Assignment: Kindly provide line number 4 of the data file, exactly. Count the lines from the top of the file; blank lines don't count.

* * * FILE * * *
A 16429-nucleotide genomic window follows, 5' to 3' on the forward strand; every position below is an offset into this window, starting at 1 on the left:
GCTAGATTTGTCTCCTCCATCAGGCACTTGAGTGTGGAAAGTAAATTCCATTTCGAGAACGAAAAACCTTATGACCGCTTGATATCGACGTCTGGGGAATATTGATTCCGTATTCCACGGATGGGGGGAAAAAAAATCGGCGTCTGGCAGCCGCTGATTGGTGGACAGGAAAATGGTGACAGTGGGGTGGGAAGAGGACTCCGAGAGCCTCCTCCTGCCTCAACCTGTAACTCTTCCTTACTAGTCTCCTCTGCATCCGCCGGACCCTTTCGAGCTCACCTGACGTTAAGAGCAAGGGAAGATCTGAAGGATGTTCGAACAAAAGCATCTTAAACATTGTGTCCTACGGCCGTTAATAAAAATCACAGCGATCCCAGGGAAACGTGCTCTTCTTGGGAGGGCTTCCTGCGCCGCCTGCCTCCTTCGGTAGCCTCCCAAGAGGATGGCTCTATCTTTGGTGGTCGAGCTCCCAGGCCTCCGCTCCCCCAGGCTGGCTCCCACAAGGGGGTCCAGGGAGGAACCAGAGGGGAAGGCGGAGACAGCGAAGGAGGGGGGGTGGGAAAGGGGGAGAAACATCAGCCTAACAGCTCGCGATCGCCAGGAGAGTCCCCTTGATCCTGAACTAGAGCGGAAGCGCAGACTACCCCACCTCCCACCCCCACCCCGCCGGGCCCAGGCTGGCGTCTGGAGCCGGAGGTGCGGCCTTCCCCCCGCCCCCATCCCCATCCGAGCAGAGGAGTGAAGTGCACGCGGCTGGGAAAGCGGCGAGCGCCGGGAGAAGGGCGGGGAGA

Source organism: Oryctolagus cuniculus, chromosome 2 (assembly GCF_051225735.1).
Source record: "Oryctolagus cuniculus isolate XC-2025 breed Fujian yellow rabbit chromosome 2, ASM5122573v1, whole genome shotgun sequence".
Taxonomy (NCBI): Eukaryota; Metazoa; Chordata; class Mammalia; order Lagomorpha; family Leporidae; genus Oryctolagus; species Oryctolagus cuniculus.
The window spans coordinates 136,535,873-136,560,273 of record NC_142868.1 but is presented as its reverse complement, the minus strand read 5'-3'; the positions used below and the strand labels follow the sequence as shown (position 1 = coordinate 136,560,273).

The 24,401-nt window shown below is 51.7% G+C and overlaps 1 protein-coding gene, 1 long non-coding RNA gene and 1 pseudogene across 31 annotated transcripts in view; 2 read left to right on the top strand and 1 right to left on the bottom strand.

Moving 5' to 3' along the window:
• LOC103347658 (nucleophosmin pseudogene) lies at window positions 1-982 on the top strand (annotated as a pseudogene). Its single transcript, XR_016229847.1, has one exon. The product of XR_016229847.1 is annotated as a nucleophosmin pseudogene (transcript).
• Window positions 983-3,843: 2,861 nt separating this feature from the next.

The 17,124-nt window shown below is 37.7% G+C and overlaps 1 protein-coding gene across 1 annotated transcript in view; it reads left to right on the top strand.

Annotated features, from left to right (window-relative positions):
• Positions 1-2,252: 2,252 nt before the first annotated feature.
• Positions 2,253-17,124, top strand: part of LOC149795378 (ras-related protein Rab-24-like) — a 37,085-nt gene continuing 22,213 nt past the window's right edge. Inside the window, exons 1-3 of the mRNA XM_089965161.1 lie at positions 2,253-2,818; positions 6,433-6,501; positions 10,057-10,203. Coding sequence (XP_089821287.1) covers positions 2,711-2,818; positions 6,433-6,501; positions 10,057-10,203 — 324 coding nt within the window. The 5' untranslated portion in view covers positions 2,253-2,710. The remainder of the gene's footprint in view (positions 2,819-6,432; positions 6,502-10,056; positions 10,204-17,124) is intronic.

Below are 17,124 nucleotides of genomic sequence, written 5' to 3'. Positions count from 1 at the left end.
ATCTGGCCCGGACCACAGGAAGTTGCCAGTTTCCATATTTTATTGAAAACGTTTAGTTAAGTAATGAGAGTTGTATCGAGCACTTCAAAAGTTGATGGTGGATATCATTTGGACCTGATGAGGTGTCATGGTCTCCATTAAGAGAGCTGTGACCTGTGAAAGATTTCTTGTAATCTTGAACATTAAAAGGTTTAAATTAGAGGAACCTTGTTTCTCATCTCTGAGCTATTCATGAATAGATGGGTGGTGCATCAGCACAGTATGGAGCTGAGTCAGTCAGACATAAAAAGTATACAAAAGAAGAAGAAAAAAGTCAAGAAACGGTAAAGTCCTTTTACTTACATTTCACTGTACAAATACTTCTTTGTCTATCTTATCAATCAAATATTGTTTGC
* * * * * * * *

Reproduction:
Source record: "Oryctolagus cuniculus isolate XC-2025 breed Fujian yellow rabbit chromosome 2, ASM5122573v1, whole genome shotgun sequence".